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Raquel Rivera's ARCTIC ADVENTURES: TALES FROM THE LIVES OF INUIT ARTISTS
[Note: This review used by permission of its author, Beverly Slapin, and may not be used elsewhere without her written permission.]
Rivera, Raquel, Arctic Adventures: Tales from the Lives of Inuit Artists, illustrated by Jirina Marton. Groundwood, (2007). 47 pages, color illustrations, grades 3-up.
“[H]umans are not a polar bear’s preferred meal,” Rivera writes. “They are too bony, not like a nice fat seal.” These four tales, related for a child audience, are based on stories told by Inuit artists Pudlo Pudlat, Kenojuak Ashevak, Jessie Oonark and Lazarusie Ishulutak. Following each tale is a photo of the artist, a brief biographical sketch, and an image of a painting, print or sculpture that represents the artist’s work. Even considering that both author and illustrator are cultural outsiders, the book has a lot to offer.
Rivera, who refers to herself as “Newbie-in-the-North,” renders the stories in a way that’s true to the way the artists see things; she respects the artists’ perceptions, even though those perceptions may not be her own. She has also resisted the temptation to portray each artist as an individual; rather, she places their lives and work in the context of the land, community and family from which they are inextricable.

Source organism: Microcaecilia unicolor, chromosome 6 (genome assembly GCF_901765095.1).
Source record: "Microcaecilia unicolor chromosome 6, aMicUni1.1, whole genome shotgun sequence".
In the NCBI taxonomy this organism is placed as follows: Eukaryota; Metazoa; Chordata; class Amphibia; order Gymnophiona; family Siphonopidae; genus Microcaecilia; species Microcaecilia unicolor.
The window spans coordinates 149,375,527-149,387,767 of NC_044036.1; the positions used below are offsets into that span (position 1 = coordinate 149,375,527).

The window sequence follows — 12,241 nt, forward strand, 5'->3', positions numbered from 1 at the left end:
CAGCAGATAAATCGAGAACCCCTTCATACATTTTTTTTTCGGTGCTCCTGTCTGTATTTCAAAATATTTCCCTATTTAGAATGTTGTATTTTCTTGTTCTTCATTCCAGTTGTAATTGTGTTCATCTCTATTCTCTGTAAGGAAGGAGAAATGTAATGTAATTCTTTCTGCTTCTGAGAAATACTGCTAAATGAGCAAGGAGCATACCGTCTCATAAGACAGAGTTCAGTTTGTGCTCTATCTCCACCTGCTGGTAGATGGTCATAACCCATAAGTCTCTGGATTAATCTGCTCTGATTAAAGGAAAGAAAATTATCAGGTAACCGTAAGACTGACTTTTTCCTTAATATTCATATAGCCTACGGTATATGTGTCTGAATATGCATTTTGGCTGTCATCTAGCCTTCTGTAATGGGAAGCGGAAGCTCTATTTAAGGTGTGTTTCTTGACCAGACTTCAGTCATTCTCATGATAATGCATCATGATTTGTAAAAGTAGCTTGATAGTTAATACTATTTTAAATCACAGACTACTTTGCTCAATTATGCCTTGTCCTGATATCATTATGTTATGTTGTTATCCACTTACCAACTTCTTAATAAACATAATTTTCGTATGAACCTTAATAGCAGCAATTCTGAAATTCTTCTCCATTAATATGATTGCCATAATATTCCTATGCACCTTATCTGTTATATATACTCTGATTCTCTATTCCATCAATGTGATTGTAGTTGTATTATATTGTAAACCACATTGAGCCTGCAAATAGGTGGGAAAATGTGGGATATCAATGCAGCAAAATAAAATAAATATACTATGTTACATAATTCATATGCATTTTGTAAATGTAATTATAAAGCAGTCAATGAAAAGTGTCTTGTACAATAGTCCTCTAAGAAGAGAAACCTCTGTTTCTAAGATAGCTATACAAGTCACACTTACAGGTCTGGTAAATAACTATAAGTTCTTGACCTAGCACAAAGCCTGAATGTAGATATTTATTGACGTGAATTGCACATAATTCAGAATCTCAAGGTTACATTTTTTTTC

There are questions about Rivera’s telling of “Kenojuak and the Goddess of the Sea.” Traditionally, would Talelayu have been seen as a “Goddess” or would she have been seen as the protector of the sea and its creatures and environment? Talelayu has the power to—and does—wreak havoc on a people who depend on hunting and fishing for sustenance, and the people understand that it is their behaviors toward the animals and the environment that will either anger or appease her.
Although Marton’s pastel illustrations lend continuity to the work, it would have been interesting to see each artist’s visual interpretation of the story, or at least of some of its elements. I would also have liked to see the text, or at least part of it, in Inuktitut as well as English.